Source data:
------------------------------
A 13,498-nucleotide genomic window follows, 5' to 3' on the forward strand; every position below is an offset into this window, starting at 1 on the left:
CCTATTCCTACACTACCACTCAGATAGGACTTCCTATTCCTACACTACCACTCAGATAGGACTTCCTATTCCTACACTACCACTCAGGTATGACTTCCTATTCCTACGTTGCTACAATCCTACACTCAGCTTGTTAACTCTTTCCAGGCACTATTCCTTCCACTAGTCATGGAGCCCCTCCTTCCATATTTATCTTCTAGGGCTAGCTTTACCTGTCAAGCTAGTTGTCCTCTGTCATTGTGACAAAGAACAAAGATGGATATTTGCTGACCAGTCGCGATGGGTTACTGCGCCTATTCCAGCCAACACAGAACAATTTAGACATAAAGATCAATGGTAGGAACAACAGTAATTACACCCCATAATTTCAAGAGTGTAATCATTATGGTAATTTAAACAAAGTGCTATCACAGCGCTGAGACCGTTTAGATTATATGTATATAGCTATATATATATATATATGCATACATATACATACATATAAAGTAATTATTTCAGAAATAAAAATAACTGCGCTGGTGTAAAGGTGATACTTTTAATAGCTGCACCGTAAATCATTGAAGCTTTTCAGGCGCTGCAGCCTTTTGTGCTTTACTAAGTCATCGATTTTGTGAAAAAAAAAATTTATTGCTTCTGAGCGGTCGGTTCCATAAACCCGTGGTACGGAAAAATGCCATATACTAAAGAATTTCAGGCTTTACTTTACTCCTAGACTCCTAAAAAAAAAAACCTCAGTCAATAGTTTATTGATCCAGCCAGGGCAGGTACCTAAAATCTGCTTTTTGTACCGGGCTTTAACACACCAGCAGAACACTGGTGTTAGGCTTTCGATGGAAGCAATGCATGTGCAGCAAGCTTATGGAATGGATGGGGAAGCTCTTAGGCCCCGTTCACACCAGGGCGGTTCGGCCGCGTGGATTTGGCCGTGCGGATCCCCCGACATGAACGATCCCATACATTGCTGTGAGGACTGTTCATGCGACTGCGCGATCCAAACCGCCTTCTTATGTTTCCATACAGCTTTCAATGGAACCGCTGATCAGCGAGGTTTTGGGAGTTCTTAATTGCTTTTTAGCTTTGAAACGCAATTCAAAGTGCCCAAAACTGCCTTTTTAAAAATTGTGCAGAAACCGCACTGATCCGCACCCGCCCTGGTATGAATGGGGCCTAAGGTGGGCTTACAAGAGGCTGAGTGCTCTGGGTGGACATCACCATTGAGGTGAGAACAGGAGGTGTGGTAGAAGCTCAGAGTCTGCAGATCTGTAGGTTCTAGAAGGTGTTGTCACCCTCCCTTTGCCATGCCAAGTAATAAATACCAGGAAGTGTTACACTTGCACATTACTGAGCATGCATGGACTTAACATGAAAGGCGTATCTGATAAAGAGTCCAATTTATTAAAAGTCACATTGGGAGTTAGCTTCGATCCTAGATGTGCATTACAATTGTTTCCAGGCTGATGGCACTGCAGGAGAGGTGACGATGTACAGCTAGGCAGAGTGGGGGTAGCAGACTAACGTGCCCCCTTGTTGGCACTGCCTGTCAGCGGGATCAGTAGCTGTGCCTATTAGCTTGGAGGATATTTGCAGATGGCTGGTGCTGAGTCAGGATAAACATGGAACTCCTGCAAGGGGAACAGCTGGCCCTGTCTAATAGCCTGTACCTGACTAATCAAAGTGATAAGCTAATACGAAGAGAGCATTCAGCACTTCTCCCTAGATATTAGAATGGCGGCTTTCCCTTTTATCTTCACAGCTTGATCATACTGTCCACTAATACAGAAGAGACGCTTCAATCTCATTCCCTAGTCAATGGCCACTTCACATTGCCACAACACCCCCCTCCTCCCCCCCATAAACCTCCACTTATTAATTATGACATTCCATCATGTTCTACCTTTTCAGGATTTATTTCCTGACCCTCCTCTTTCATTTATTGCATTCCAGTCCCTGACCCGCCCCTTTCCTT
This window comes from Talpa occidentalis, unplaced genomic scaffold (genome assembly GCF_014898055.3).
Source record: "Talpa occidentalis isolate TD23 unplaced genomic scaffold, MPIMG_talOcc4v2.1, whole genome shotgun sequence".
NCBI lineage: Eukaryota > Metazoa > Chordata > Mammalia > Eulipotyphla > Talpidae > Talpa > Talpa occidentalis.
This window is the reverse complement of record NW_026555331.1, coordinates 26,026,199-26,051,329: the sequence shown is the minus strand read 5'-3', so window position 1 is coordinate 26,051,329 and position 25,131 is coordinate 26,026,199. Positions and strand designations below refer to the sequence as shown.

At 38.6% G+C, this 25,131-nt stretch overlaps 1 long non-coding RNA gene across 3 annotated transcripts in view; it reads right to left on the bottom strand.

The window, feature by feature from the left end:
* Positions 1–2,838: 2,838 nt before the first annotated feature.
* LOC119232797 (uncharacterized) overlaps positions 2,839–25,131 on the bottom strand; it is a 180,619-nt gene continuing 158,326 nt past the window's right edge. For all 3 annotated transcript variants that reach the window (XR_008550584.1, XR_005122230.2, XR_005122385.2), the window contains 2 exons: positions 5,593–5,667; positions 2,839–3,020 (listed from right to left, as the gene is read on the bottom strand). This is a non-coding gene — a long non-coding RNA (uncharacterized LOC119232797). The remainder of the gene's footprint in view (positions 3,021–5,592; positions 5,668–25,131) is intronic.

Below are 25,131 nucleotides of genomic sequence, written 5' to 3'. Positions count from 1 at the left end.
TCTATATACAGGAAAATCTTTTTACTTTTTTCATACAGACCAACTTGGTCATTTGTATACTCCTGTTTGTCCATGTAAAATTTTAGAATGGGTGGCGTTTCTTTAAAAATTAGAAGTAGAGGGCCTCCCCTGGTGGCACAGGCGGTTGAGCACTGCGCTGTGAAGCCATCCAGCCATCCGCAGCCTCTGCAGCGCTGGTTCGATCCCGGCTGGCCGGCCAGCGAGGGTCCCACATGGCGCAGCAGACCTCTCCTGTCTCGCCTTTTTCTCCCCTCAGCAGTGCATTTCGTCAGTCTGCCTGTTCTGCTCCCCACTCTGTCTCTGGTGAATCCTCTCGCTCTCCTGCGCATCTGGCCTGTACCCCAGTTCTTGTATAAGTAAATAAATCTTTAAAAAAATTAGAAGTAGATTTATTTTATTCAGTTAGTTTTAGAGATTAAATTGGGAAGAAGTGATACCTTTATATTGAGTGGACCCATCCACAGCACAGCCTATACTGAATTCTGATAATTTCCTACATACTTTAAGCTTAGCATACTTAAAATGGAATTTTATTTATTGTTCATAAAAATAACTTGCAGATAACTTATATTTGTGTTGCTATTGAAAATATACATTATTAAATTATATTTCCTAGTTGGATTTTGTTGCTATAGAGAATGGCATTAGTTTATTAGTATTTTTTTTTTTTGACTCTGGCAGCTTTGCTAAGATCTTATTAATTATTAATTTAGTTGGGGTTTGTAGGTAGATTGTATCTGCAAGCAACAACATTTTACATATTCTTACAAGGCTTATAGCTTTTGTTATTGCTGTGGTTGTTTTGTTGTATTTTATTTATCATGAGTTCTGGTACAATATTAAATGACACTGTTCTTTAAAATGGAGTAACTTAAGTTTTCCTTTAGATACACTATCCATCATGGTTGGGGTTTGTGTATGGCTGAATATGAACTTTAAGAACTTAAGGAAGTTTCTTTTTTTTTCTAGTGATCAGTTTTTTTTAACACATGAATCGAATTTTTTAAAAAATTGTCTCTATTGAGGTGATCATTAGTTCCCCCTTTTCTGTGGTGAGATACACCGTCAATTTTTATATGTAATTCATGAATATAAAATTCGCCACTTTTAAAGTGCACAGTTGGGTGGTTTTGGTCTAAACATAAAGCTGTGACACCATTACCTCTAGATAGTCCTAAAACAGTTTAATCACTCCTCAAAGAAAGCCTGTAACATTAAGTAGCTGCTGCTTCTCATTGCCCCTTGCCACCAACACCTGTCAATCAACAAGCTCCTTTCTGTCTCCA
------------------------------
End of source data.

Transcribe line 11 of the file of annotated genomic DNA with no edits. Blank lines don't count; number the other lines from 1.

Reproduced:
Below are 25,131 nucleotides of genomic sequence, written 5' to 3'. Positions count from 1 at the left end.